Stormy Weather movie party spotlights Black Hollywood

By Charles Hallman
Staff Writer

Penumbra Theatre Education Director Sarah Bellamy will discuss the film with Stephanie Curtis.
-Photo courtesy of Sarah Bellamy

“I’m hoping that people leave feeling like this is one of the great American movies,” says Stephanie Curtis, who will emcee a screening of Stormy Weather this weekend.

Minnesota Public Radio (MPR) is presenting the 1943 movie, one of the first major studio films to feature an all-Black cast, in honor of Black History Month as part of its “Movie Party” series Saturday, February 26 at 7:30 pm at the Fitzgerald Theater in St. Paul.

It is hosted by Curtis, MPR senior producer for live events, but more known as “Movie Maven.” She and Penumbra Theatre Education Director Sarah Bellamy also will discuss, among many things, the evolution of Black performance. “We want to give some perspective, to talk a little bit about what were the things that held back those stars,” Curtis explains.

Stormy Weather features an all-star cast: Lena Horne, Cab Calloway, Bill “Bojangles” Robinson, Fats Waller, Coleman Hawkins and the Nicholas Brothers.

“Even though these performers were monumentally successful in their own right, and legendary talent, they were still asked to perform specific kinds of Blackness,” adds Bellamy. “I think that there are some interesting questions to be raised in this film: Are we laughing with them or at them? Some of the moments — the blackface, the minstrel scene — [are] hard [to watch].”

Curtis says that by seeing the film in its entirety, rather than snippets such as those featured in tribute movies such as That’s Entertainment and That’s Dancing, she hopes Stormy Weather will be appreciated even more. “It’s not a movie that people have seen too many times. A lot of people think they’ve seen it because they’ve seen Lena Horne singing or seen that amazing Nicholas Brothers performance. They’ve seen sections, but they haven’t seen the whole thing.”

“The first time I saw the film, I saw a snippet of it when I was a teenager,” recalls Bellamy. “I was in awe of Lena Horne — I thought she was the most tremendous, beautiful person. I watched it again in preparing for this screening. I still have a tremendous amount of respect for those performers — their talent was just incredible.”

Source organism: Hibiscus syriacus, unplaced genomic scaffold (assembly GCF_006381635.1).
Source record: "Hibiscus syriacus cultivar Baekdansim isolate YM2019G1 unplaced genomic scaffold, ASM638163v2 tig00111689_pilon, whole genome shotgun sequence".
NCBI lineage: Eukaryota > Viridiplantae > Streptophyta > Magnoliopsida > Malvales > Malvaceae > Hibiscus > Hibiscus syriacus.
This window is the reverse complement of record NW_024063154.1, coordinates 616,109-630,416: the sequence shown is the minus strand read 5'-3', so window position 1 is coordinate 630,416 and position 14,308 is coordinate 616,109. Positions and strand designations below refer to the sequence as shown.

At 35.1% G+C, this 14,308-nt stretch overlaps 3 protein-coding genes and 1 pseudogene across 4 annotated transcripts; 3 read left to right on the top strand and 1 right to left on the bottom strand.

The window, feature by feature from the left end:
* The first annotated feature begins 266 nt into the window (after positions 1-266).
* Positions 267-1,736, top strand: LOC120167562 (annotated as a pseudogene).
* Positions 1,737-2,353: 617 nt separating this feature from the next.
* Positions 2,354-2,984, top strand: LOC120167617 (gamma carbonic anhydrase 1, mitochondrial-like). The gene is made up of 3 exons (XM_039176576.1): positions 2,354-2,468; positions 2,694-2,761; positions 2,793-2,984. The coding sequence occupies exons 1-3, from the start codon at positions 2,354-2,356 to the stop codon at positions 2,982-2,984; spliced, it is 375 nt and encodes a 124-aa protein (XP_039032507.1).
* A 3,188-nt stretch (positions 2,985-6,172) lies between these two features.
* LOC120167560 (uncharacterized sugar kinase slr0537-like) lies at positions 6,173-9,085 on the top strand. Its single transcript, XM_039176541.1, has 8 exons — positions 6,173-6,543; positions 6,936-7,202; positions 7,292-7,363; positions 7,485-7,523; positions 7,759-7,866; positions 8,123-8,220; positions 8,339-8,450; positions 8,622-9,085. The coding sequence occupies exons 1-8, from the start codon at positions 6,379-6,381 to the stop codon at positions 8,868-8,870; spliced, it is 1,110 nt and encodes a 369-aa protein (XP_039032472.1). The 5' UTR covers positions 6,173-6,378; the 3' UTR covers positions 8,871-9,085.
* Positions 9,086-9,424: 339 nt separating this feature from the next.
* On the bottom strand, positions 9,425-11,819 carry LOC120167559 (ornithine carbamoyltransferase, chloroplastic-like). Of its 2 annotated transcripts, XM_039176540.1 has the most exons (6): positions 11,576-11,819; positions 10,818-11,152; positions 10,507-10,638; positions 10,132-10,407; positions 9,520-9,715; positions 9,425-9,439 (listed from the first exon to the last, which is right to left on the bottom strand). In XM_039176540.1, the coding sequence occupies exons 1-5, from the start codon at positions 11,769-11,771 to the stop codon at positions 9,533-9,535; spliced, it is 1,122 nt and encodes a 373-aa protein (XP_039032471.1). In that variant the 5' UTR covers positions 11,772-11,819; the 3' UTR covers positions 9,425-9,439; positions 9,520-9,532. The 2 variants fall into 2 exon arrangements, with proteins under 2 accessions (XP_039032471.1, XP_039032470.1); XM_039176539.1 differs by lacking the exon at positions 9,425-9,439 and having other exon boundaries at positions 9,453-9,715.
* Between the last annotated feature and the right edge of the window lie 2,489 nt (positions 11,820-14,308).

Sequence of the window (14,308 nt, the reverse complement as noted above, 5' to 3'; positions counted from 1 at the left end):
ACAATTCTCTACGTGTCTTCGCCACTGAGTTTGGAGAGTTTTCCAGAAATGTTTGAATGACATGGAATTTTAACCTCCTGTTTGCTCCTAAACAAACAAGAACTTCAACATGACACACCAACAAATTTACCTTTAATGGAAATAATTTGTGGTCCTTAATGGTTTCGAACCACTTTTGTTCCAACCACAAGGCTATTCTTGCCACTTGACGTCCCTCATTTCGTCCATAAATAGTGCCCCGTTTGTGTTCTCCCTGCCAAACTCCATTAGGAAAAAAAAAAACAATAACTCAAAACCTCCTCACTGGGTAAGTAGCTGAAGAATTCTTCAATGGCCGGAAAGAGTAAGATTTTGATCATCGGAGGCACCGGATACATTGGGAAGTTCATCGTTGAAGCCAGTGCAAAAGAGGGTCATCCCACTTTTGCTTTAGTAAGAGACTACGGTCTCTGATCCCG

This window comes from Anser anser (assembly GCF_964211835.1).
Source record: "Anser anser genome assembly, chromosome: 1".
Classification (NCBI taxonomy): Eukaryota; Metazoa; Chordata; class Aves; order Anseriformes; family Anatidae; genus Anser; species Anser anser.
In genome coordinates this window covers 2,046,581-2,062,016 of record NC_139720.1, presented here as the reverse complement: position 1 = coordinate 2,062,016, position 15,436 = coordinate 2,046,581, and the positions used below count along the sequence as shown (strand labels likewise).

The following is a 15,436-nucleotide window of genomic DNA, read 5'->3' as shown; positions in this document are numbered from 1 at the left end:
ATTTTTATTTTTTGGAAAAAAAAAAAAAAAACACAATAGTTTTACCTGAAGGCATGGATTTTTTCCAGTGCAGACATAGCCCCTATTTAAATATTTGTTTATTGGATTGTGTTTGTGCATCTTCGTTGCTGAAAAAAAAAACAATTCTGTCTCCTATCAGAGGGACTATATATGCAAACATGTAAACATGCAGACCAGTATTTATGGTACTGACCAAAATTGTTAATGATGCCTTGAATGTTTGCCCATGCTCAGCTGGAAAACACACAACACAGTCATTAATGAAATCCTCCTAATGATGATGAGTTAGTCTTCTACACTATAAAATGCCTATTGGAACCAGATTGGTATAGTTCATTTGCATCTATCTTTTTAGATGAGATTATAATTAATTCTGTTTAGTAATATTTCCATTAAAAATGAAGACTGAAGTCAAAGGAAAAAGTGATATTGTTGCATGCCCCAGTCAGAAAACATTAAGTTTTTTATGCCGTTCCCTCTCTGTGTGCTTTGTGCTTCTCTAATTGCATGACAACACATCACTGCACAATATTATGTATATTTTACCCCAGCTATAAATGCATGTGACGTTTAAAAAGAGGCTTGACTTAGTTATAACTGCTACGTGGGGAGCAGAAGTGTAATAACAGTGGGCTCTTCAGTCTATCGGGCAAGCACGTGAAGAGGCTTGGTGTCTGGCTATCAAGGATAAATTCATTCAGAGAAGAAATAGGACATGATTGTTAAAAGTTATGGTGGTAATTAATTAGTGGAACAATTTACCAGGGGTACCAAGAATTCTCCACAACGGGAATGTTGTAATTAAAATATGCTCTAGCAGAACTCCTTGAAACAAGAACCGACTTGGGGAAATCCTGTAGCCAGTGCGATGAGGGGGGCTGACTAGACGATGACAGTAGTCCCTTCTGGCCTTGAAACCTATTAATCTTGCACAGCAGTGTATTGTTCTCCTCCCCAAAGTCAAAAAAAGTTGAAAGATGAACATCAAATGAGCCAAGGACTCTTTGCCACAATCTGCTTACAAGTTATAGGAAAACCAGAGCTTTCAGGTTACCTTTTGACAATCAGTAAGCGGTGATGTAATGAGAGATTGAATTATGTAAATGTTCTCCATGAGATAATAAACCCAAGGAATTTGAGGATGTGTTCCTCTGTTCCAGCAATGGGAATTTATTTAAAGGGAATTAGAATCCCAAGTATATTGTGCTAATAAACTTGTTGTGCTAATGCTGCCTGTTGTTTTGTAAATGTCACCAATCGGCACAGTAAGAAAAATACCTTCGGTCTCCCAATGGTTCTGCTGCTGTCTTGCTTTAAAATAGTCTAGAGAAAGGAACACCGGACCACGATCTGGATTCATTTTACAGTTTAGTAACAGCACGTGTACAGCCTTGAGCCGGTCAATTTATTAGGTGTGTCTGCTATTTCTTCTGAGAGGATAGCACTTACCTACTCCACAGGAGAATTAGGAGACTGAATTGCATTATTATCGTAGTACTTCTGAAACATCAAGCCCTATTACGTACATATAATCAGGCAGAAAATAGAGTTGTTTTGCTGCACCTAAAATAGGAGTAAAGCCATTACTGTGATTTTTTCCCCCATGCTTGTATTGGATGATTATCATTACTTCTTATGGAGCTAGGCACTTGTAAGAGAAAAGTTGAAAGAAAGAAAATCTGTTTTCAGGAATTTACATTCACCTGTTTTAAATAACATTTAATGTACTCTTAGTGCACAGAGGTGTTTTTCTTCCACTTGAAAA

Just watching the two dancing Nicholas Brothers perform “is still jaw dropping,” asserts Curtis.
Both women also bemoan that Hollywood then and today still underutilized Blacks — this year’s Oscar nominees did not include any Black actors, actresses, directors or films for any major category.

“It’s all White. It’s astounding,” notes Curtis. “I don’t understand how it happens year after year, and what it will take [to change it]. It must be institutional racism…at these studios.”

Says Bellamy, “The media and the arts have long been geared toward a Euro-centric aesthetic. That doesn’t allow for diversity, a multiplicity of voices. I think the concern is that we need to widen the scope of representation. Black culture is so varied and so deep. The more we can have different [people] represented, the better.”

When asked how or who can put pressure on Hollywood to change and become more diverse, “This is not a top-down, or bottom-up type thing — it’s a real complicated process,” Bellamy responds. “I do think there are ways that we can begin to change the image. Certainly the more African American producers we have out there with real dollars, [the more] we can seed independent projects, the more writers we can cultivate [and] the more actors you [would] see hired in supporting roles and lead roles.

“I think that the film industry is slowly beginning to reflect the more diverse environment that we have,” surmises Bellamy. “Black life is rich and varied, and is truly indeed American life, and needs to be cultivated in a lot of ways.”

Bellamy hopes the “straight-ahead” discussion on cultural stereotypes depicted in Stormy Weather serve as “a jumping-off point in having a real conversation about what that meant, and what that required [of Black performers] at that particular time…is useful,” she points out.
“I want people to really think about what these performers had to do,” adds Curtis.

The Fitzgerald also will be transformed into a jazzy party hall for the February 26 occasion, courtesy of University of Minnesota Gospel Choir Director Sanford Moore, who founded the jazz ensemble Moore by Four, and actor-singer Dennis Spears.

“We talked about how could we make it more than just seeing the movie and get an entertaining evening,” explains Curtis, who also encourages all attendees to dress up in a similar style of the times. Pre-show tunes also will be played, she adds.

Finally, Bellamy says she would support more showings of past Black films. “I think that would be lovely, but I am not sure how that would happen. Black history for us is every day.”

Tickets to the Stormy Weather movie party can be purchased at the Fitzgerald Box Office, 10 E. Exchange St., St. Paul, or call 651-290-1200, or through Ticketmaster.

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